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Checking Out Some Mighty Fine Rears


There was a post recently on the legendary Night Owl Cards blog discussing Topps' history of card #1. The company obviously puts thought into who gets such a special designation, and it made me wonder if the same held true for the last card of each set. I mean, who doesn't enjoy a good caboose?

Here's who has occupied the last spot in the binder for each Topps base set:

1952 - Eddie Matthews RC
1953 - Milt Bolling RC
1954 - Ted Williams
1955 - Duke Snider
1956 - Mickey McDermott
1957 - Yankees' Power Hitters (Mantle/Berra)
1958 - Herb Score, All-Star
1959 - Billy Pierce, All-Star
1960 - Johnny Antonelli, All-Star
1961 - Warren Spahn, All-Star
1962 - Rookie Parade Outfielders (Luplow/Jimenez/Olivares/Hickman/Goss)
1963 - Johnny Temple
1964 - Bennie Daniels
1965 - Al Downing
1966 - Gaylord Perry
1967 - Tommy John
1968 - Jerry May
1969 - Ron Hunt
1970 - Rick Reichardt
1971 - Dick Drago
1972 - Ron Reed
1973 - Fred Scherman
1974 - Larry Dierker
1975 - Hank Aaron
1976 - Dave Lopes
1977 - Willie Horton
1978 - Wilbur Wood
1979 - Giants Prospects (Greg Johnson/Joe Strain/John Tamargo)
1980 - Steve Yeager
1981 - Rick Monday
1982 - Frank Tanana
1983 - Chris Chambliss
1984 - Bill Russell
1985 - Darrell Evans
1986 - Charles Hudson
1987 - Checklist
1988 - John Tudor
1989 - Rafael Santana
1990 - Gerald Perry
1991 - Mike Greenwell
1992 - Dave Winfield
1993 - Checklist
1994 - Checklist
1995 - Checklist
1996 - Checklist
1997 - Checklist
1998 - Alex Rodriguez
1999 - Checklist
2000 - Alex Rodriguez, Magic Moments
2001 - Carlton Fisk, Golden Moment
2002 - Albert Pujols, ROY
2003 - 2002 World Series Game 7
2004 - Josh Beckett, World Series MVP
2005 - 2004 World Series Game 4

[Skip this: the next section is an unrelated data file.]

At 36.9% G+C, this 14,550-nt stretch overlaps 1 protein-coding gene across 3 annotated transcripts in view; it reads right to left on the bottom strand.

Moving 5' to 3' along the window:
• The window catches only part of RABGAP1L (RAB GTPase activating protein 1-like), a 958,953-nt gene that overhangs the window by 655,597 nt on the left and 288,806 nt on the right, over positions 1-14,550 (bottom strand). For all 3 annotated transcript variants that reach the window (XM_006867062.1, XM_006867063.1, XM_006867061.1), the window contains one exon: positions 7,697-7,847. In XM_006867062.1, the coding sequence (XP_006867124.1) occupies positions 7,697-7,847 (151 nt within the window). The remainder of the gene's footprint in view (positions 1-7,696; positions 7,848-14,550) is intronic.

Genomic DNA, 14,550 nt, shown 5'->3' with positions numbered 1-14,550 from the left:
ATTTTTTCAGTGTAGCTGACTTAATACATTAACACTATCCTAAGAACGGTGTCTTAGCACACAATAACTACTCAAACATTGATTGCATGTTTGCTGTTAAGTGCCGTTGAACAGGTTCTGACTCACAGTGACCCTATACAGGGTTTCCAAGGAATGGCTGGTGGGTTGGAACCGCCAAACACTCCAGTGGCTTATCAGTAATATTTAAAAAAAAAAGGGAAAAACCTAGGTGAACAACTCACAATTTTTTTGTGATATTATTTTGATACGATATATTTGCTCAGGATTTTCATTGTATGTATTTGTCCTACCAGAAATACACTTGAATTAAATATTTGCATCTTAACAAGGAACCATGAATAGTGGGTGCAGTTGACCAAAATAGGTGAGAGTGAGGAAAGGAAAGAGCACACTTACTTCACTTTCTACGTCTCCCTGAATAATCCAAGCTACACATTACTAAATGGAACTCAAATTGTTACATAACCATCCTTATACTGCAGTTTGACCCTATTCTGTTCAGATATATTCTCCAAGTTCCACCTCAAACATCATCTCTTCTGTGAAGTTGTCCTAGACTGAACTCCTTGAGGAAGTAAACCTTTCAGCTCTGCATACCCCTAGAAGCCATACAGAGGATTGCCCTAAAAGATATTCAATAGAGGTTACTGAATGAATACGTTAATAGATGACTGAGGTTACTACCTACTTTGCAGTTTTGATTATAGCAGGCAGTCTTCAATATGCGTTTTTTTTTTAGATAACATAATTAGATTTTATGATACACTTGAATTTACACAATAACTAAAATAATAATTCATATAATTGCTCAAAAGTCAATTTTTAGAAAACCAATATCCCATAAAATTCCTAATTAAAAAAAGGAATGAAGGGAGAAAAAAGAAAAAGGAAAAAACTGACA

2006 - Angel Arms (Ervin Santana/Francisco Rodriguez)
2007 - Barry Bonds
2008 - Yadier Molina
2009 - Jacoby Ellsbury (Carl Yastrzemski SP)
2010 - Brandon McCarthy
2011 - Ryan Zimmerman (Brooks Robinson SP)
2012 - Bryce Harper
2013 - Hyun-Jin Ryu
2014 - Masahiro Tanaka
2015 - Milwaukee Brewers
2016 - Tyler Flowers
2017 - Ryan Goins

1952 Topps #407 Eddie Mathews (RC)
Wow, Topps' first caboose card turned out to be the rookie card of a Hall of Famer! That's an impressive way to start things off!

Topps doesn't seem to have much rhyme or reason to selecting the last card, outside a few stretches (1958-61 All-Stars, 90's checklists, and a 2003-05 World Series run).
 
1975 Topps #660 Hank Aaron
Hank Aaron's caboose card showed up in the same year he was the first card in the set! If this had been his last base card, it would have made a fitting tribute.

Other players to have the distinction of being both the first and last card in a base set: Ted Williams, Alex Rodriguez, Carlton Fisk, Barry Bonds, and Bryce Harper. Technically, I could include Yaz here, but he shared both of his appearances as #1 with other players, and his caboose card was a short print alternate.

Alex Rodriguez, who has been the first card more than anyone, has also been the last card more than anyone. Throw in the fact his 2000 card has multiple variations, and I doubt anyone else will come close.

2003 Topps #721 2002 World Series Game 7
Personally, I like the idea of the last card being related to the World Series. A shot of the winning team hoisting the trophy would be the best way to cap off a set, in my humble opinion. What do you think?




  

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